Black tie is not expressly required at dinner, you understand; but it’s definitely more fun. Perhaps most importantly, it honors the spirit of enterprise. The train and staff bring great surroundings, history, good food and rivers of really good drinks. But for that old razzle-dazzle to come through convincingly, everyone needs, as the song says, to give it a little.
Extract from The Roaring Twenties were recaptured on the Orient ExpressSeptember 6, 2021
A journey with history
A cryptic letter with Scandinavian runes tucked under a windshield wiper is the starting point for Lorien Kite’s family trip to Iceland. Their tour, inspired by Jules Verne’s classic Journey to the Center of the Earthtakes them to 8,000-year-old lava tubes, iceberg lagoons and volcanic craters – with only a few more amenities than Verne gave his protagonists.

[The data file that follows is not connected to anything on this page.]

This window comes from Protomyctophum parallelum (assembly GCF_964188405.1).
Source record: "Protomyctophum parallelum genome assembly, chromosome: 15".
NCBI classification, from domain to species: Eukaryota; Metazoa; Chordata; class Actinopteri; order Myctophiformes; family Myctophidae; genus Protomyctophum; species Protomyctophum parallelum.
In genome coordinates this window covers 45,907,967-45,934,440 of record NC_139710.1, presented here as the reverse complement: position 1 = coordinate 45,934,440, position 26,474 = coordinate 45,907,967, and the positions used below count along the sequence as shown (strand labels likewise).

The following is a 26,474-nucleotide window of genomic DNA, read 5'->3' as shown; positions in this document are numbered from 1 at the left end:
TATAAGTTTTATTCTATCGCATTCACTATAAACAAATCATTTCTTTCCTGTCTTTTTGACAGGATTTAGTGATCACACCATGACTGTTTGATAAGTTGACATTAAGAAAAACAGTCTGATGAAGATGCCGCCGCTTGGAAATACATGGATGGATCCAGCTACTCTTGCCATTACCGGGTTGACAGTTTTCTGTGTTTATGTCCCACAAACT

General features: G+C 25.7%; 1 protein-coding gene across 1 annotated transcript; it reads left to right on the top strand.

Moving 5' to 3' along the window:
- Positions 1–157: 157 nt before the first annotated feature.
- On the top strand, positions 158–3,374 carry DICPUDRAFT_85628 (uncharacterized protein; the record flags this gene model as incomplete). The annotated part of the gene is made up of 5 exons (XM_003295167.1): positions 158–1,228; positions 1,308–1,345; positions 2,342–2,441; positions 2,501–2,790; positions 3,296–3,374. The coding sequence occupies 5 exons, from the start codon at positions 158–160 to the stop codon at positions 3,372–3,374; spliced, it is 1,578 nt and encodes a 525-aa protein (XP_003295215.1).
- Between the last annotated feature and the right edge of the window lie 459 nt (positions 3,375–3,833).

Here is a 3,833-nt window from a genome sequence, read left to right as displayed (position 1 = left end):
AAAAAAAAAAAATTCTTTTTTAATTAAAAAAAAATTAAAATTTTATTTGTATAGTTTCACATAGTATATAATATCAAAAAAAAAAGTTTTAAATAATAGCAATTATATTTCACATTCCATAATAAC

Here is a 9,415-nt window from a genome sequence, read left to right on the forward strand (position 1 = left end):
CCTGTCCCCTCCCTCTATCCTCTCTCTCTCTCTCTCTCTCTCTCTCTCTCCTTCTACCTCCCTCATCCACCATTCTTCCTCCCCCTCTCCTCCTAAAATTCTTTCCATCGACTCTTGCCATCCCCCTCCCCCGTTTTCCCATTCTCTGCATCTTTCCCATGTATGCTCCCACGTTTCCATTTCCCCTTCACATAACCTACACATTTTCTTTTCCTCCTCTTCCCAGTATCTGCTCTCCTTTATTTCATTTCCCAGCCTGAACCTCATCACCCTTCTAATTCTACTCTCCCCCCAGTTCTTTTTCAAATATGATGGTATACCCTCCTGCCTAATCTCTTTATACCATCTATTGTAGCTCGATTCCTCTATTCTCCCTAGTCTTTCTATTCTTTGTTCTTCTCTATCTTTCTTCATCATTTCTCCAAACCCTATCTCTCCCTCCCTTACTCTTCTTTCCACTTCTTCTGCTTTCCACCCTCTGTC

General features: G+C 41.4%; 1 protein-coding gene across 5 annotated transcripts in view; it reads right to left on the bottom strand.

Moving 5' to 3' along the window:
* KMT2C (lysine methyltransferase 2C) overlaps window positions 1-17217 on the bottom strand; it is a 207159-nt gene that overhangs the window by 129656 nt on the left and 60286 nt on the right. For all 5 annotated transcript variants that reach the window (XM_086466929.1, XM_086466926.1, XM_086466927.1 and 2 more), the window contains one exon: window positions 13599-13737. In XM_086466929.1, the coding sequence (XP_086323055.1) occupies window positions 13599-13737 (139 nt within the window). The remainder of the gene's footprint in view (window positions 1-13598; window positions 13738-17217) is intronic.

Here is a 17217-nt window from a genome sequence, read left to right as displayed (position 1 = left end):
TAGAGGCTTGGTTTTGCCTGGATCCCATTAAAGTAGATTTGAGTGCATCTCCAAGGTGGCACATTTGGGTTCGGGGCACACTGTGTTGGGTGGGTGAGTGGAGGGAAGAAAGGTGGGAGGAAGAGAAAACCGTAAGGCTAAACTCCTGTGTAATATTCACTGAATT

The packages keep coming, all containing riddles or messages that whet the appetite for tomorrow’s activities and support the story of a mysterious uncle with the initials “GH” who has discovered a path to the center of the Earth and is now on the run. ; it’s a treasure hunt of sorts, borrowing from the 1959 and 2008 films as well as the book.
Before long, my wife and I were concerned that our children, ages 12 and 9, might find the activities too young. After a year and a half in which they’ve often been left to their own devices—specifically, a tablet, a smartphone, and a Nintendo Switch—the appeal feels as symbolic as anything, with each artfully aged scroll and runic puzzle in a way other. saying that this time, it really is all about them.
Extract from A journey into the center of a classic by Jules Verne, August 25, 2021
Photos: Indonesia: AFP/Getty Images/ Dreamstime; Tajikistan: Michael Turek for FT; Socotra: Dreamstime; Orient Express: Belmond/Mattia Aquila; Iceland: Sebastian Wasek/Alamy; Dreamtime; Kite Lorien